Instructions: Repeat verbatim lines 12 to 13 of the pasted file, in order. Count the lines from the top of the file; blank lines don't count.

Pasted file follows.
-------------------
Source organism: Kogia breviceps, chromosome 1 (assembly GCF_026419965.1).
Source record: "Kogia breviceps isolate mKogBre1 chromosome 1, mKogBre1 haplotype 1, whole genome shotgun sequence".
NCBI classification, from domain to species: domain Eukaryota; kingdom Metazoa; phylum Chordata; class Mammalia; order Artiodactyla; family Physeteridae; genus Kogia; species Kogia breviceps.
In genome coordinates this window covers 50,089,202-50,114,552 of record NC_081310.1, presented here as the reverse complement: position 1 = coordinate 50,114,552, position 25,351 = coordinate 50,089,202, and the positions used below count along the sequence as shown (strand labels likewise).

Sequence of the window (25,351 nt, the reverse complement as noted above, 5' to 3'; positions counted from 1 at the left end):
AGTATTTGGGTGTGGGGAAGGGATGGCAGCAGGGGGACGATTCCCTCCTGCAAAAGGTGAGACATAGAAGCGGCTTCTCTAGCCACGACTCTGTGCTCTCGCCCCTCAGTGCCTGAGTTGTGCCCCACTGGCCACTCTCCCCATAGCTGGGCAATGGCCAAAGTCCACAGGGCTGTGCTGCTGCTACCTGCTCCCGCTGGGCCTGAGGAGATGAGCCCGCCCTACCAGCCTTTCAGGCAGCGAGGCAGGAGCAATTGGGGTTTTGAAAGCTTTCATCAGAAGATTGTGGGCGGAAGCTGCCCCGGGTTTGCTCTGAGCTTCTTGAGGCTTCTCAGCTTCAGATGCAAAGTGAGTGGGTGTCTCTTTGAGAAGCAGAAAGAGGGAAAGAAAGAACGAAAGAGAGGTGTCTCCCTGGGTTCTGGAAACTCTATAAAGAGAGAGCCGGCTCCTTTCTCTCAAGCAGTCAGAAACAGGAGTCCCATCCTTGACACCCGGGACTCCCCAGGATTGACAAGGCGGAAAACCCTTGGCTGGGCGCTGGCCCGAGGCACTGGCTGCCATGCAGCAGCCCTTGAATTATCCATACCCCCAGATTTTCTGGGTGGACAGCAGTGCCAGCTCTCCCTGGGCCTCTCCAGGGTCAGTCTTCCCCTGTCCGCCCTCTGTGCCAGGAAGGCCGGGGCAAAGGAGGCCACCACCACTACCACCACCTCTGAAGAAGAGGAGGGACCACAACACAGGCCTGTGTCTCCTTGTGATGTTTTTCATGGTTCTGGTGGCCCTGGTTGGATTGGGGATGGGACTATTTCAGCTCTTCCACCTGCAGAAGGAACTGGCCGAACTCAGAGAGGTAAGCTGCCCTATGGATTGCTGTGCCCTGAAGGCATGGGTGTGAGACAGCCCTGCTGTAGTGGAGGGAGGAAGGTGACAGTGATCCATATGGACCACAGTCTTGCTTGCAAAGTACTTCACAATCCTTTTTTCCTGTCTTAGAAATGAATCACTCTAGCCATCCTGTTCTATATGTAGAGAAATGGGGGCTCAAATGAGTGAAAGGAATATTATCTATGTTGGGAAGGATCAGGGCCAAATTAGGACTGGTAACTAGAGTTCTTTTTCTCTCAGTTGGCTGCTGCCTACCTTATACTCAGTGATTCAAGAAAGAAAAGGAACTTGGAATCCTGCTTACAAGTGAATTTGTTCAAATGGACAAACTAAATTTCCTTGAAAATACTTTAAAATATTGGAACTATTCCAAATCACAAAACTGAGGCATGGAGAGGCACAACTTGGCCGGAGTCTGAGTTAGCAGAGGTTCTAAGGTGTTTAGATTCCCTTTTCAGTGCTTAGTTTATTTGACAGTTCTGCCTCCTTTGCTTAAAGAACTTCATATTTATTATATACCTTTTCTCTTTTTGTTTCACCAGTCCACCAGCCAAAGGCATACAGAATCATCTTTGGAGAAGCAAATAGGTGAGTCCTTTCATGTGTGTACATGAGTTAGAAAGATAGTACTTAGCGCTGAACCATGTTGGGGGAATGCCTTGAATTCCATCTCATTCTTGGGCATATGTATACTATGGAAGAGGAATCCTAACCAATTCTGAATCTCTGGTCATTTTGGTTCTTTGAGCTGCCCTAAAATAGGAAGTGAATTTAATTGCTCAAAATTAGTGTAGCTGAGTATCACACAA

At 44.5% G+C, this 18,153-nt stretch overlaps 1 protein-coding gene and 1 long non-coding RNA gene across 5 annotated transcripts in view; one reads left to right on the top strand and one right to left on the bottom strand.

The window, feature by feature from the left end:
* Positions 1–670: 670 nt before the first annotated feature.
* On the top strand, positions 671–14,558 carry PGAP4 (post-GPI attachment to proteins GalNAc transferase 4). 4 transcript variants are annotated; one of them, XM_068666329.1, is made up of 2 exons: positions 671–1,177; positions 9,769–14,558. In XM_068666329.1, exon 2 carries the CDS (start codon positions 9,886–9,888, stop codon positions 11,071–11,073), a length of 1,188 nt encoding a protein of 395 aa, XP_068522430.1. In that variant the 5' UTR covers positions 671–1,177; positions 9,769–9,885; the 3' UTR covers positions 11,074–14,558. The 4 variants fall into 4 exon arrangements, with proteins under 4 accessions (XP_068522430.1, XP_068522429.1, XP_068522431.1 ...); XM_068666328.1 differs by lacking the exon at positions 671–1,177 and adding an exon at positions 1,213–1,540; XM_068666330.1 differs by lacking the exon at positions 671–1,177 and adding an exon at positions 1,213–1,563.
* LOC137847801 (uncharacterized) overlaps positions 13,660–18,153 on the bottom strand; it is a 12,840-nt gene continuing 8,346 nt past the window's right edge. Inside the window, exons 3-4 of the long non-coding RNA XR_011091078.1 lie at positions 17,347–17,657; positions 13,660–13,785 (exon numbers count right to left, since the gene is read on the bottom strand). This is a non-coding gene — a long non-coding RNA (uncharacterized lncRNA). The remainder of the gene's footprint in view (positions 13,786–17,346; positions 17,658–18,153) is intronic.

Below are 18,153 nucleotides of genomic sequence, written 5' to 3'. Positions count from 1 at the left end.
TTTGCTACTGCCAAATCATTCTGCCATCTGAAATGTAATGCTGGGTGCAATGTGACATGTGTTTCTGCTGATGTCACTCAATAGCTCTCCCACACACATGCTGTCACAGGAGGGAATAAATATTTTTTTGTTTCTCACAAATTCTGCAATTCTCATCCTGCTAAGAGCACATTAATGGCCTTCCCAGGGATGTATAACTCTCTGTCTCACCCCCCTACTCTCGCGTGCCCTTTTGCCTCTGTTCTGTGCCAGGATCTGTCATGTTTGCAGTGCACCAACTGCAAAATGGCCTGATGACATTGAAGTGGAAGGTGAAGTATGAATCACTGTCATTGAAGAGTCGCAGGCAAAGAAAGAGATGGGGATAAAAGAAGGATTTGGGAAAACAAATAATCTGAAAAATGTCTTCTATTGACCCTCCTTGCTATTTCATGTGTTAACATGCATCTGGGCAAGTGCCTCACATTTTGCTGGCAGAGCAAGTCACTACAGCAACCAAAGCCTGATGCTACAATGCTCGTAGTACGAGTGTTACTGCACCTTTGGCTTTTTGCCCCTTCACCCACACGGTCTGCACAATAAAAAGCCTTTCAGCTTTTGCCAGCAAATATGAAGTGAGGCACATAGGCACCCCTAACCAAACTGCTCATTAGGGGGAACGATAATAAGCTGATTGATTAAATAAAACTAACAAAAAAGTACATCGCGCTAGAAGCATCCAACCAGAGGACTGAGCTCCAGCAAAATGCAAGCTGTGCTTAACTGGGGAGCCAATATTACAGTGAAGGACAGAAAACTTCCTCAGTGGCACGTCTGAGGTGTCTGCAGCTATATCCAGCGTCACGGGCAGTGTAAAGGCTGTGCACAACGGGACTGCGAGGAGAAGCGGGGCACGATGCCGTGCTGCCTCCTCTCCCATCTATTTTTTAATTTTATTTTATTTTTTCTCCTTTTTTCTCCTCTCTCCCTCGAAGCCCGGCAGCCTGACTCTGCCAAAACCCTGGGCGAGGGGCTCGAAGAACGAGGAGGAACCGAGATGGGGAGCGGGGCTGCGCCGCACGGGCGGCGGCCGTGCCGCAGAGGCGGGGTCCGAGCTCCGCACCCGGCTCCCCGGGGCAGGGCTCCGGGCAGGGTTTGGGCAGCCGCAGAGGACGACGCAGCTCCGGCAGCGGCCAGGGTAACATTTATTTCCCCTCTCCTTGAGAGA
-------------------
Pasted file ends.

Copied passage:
Below are 18,153 nucleotides of genomic sequence, written 5' to 3'. Positions count from 1 at the left end.
TTTGCTACTGCCAAATCATTCTGCCATCTGAAATGTAATGCTGGGTGCAATGTGACATGTGTTTCTGCTGATGTCACTCAATAGCTCTCCCACACACATGCTGTCACAGGAGGGAATAAATATTTTTTTGTTTCTCACAAATTCTGCAATTCTCATCCTGCTAAGAGCACATTAATGGCCTTCCCAGGGATGTATAACTCTCTGTCTCACCCCCCTACTCTCGCGTGCCCTTTTGCCTCTGTTCTGTGCCAGGATCTGTCATGTTTGCAGTGCACCAACTGCAAAATGGCCTGATGACATTGAAGTGGAAGGTGAAGTATGAATCACTGTCATTGAAGAGTCGCAGGCAAAGAAAGAGATGGGGATAAAAGAAGGATTTGGGAAAACAAATAATCTGAAAAATGTCTTCTATTGACCCTCCTTGCTATTTCATGTGTTAACATGCATCTGGGCAAGTGCCTCACATTTTGCTGGCAGAGCAAGTCACTACAGCAACCAAAGCCTGATGCTACAATGCTCGTAGTACGAGTGTTACTGCACCTTTGGCTTTTTGCCCCTTCACCCACACGGTCTGCACAATAAAAAGCCTTTCAGCTTTTGCCAGCAAATATGAAGTGAGGCACATAGGCACCCCTAACCAAACTGCTCATTAGGGGGAACGATAATAAGCTGATTGATTAAATAAAACTAACAAAAAAGTACATCGCGCTAGAAGCATCCAACCAGAGGACTGAGCTCCAGCAAAATGCAAGCTGTGCTTAACTGGGGAGCCAATATTACAGTGAAGGACAGAAAACTTCCTCAGTGGCACGTCTGAGGTGTCTGCAGCTATATCCAGCGTCACGGGCAGTGTAAAGGCTGTGCACAACGGGACTGCGAGGAGAAGCGGGGCACGATGCCGTGCTGCCTCCTCTCCCATCTATTTTTTAATTTTATTTTATTTTTTCTCCTTTTTTCTCCTCTCTCCCTCGAAGCCCGGCAGCCTGACTCTGCCAAAACCCTGGGCGAGGGGCTCGAAGAACGAGGAGGAACCGAGATGGGGAGCGGGGCTGCGCCGCACGGGCGGCGGCCGTGCCGCAGAGGCGGGGTCCGAGCTCCGCACCCGGCTCCCCGGGGCAGGGCTCCGGGCAGGGTTTGGGCAGCCGCAGAGGACGACGCAGCTCCGGCAGCGGCCAGGGTAACATTTATTTCCCCTCTCCTTGAGAGA